Russia’s fossil fuel export volumes continued to fall in July, but revenue rose due to higher fossil gas prices

Russia’s fossil fuel exports fell by 6% in July compared with June, and 22% below their peak in March, CREA’s analysis indicates. Reductions in import volumes since the start of the invasion are costing Russia upwards of EUR 200 million per day.

However, higher prices for fossil gas meant that Russia’s export revenues likely increased in July, compared with June, despite lower export volumes. The findings emphasize the need to address the economic windfall to Russia with measures that help lower fossil fuel prices and by placing tariffs on imports from Russia.

The largest reduction in exports has taken place in pipeline gas flows, which have halved from their peak in March. This reduction is self-imposed by Gazprom and Russia, rather than due to bans enacted by buyers.

The EU’s share of fuel imports from Russia fell below 50% for the first time.

Exports to India, China and Egypt remained above pre-invasion levels, but the increases were nowhere near sufficient to offset the reductions in imports to the EU.

Crude oil exports to Egypt, India and the United Arab Emirates have surged in recent months. These countries are serving as hubs that either refine and re-export Russian oil or are importing Russian oil for their domestic market in order to export more of their own oil production. To prevent this, the EU should restrict the use of EU-flagged ships to transport oil to third countries, and ban imports of oil and oil products from refineries that purchase Russian oil.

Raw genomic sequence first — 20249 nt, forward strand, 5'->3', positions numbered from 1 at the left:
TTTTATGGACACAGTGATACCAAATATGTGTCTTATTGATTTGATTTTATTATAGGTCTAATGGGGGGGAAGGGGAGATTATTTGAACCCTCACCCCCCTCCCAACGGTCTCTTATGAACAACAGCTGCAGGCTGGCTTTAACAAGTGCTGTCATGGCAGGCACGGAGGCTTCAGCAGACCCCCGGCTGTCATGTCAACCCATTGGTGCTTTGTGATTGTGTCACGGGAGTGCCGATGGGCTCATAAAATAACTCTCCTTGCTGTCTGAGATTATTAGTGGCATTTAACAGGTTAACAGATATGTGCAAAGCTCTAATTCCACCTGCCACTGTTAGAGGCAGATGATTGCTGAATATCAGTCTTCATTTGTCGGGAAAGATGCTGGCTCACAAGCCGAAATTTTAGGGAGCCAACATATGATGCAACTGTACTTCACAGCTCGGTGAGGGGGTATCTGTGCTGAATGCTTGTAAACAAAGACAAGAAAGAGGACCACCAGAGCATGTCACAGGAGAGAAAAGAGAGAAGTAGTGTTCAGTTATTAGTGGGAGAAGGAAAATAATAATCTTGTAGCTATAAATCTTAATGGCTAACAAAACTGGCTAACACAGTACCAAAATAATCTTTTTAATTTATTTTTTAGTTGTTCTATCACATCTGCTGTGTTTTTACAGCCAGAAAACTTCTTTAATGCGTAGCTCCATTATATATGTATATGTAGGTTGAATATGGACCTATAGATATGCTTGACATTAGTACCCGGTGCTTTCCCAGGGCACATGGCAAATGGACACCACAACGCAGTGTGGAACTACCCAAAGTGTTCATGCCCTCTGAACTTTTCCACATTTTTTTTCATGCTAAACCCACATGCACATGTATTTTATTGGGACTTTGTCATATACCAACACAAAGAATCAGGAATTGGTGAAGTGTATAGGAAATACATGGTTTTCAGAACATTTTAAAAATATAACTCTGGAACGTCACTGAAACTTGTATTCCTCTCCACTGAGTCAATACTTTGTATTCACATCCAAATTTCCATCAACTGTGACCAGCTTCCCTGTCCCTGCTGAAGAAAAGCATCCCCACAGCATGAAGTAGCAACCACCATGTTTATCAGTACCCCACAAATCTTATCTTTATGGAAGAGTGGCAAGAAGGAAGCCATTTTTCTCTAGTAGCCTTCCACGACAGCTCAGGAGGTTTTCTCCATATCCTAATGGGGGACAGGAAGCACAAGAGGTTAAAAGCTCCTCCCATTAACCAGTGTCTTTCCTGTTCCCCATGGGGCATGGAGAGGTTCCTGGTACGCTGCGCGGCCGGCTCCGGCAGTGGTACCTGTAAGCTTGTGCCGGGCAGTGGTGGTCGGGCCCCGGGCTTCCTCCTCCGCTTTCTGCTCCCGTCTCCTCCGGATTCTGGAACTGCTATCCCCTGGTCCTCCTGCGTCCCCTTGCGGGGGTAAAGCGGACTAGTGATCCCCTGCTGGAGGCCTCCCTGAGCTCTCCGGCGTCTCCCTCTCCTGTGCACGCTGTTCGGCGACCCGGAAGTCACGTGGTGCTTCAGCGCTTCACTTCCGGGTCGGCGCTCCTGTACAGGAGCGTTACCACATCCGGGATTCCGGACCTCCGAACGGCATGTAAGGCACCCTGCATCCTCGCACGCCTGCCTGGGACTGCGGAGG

Solutions

The most effective way to alleviate the high fossil fuel prices is with energy saving measures. Over the next few years, investment in clean energy can replace imports from Russia, but in the short term by next winter, neither clean energy or additional fossil fuel supply can make a substantial difference.

As long as fossil fuel prices stay at elevated levels, Russia will continue to earn outsize revenue. This can be addressed with tariffs or price caps that drive a wedge between international fuel prices and those paid to Russian exporters. Even a substantial tariff would not render any Russian oil or gas production unprofitable but would cut into the export profits.

To provide a near-real time view of Russia’s fossil fuel exports, CREA has launched the website https://www.russiafossiltracker.com/, which also includes the documentation of the methodology and sources for our data and analysis.